Chlorophytum comosum (Spider Plant)

Spider plant
Image via Wikimedia Commons

Spider plants are beautiful, hardy plants that can survive in low light, and need minimal nutrients. In fact, sometimes I’m quite sure the only things that will survive the apocalypse are Queen Elizabeth II, cockroaches and spider plants. They’re known for removing harmful chemicals from the air, as well as how prolific they are in their production of of runners.

How should I incorporate this plant into my space?

These plants are able to thrive in any light condition, from direct sunlight to low light. However, when changing from one light condition to another, ensure that you allow them to slowly acclimate to light levels, which may require moving the plant around for two weeks or so.

The striking white or yellow variegation on many of these plants create a great contrast with black pots. The tone of green on these plants is also more of a warm golden green, meaning that they look great in warm coloured pots. They can also be grown in water, which will keep them compact for longer. I would always recommend giving these plants their own space to sprawl and grow, but if you want to pair it with another plant, do so by something that grows vertically behind it to create depth and vertical interest.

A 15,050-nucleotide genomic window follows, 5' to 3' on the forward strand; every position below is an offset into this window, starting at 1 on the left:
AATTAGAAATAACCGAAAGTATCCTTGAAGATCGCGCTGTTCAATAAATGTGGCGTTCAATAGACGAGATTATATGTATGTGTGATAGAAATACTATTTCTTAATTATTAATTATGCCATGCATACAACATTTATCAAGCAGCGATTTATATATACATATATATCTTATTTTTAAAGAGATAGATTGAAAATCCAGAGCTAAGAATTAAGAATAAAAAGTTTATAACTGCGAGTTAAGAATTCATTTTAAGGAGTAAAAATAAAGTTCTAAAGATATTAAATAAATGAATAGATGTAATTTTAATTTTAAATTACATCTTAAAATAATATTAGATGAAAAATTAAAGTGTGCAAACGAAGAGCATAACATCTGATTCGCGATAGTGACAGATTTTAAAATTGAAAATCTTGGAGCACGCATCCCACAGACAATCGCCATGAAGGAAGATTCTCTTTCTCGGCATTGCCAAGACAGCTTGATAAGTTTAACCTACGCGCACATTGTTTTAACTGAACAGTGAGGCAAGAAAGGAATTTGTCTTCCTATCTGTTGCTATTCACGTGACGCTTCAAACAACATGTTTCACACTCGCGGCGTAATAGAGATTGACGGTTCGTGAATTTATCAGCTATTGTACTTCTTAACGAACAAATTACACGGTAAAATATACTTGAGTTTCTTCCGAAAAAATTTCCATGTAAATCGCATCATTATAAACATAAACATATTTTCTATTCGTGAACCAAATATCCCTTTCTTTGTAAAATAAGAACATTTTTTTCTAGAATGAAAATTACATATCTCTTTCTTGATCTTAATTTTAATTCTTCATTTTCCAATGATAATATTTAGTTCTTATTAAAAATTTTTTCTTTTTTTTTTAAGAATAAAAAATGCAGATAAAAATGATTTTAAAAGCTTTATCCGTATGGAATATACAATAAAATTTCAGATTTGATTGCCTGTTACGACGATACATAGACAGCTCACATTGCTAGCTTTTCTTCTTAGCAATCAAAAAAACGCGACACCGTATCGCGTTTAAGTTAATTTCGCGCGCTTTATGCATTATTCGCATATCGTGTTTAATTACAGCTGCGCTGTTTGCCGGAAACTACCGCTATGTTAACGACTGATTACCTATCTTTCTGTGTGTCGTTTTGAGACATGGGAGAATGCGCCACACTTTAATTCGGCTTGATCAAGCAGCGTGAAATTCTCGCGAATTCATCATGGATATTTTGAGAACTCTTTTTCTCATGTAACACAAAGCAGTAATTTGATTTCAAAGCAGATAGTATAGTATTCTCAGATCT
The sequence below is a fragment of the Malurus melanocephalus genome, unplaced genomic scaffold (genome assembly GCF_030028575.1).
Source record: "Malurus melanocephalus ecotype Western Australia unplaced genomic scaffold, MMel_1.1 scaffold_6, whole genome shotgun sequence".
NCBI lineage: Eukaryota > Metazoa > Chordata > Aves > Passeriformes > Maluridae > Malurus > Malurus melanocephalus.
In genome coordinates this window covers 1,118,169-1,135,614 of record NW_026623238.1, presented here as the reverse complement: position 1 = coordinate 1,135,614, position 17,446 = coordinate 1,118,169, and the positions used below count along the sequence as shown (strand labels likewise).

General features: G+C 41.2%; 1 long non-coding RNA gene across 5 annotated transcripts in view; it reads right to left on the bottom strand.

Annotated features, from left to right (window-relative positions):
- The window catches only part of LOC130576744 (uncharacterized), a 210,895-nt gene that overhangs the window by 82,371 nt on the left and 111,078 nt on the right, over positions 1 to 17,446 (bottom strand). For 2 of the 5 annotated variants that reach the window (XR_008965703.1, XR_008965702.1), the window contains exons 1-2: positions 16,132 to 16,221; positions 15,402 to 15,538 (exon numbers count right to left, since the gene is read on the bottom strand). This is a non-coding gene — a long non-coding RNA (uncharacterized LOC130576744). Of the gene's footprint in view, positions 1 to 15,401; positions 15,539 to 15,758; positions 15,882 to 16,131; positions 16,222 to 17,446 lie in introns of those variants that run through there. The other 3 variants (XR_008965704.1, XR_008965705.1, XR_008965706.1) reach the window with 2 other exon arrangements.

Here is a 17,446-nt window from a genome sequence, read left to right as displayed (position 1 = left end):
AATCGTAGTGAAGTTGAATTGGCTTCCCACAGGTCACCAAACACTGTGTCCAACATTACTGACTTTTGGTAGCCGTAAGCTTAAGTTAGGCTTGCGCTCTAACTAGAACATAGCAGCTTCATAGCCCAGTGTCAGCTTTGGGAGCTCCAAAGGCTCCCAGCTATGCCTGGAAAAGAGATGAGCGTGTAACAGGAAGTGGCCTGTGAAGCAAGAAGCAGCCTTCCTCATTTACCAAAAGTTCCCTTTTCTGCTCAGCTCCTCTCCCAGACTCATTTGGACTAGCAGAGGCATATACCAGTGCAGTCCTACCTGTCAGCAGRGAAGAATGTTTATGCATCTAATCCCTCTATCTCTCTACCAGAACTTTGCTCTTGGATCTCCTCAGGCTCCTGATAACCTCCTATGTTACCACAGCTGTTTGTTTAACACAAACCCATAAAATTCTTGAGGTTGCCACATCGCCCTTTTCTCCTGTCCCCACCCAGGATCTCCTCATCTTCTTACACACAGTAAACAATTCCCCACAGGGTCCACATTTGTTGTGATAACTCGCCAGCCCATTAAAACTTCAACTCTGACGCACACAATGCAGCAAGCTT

If you want to keep this plant indoors for an extended amount of time, you’ll need to cut off the spikes with runners on them, and maybe trim the plants themselves, as they can get huge. It is precisely for this reason that I grow runners indoors in water, and when they get too large, I put them outdoors in hanging baskets.

Spider plant in hanging basket
An abundance of runners on the flower spikes

Caring for Spider Plants

Light: any light condition from full sun to low indoor light will do (within reason), but if you plan on changing from a darker light condition to a brighter light condition, allow the plant to slowly acclimate so as to avoid leaf burn.

Watering: These plants like to be left to dry out just a little between waterings. If the soil is dry when you poke your finger into it about 5cm (2 inches) deep, it’s time to water. If growing in water, you won’t have to worry about this at all 🙂

Fertilising: I don’t fertilise these plants at all if they’re in soil and they just keep growing. If they’re in water, give them a water soluble liquid fertiliser at half strength once a month.

Propagation: You can divide these bad boyes but the easiest method of propagation is to just snip off a runner or clone from the flower spike and put it in some water.

Spider plant in water
A clone rooted in water

Published by plantboye

Tech illiterate and pretending to be proud of it.

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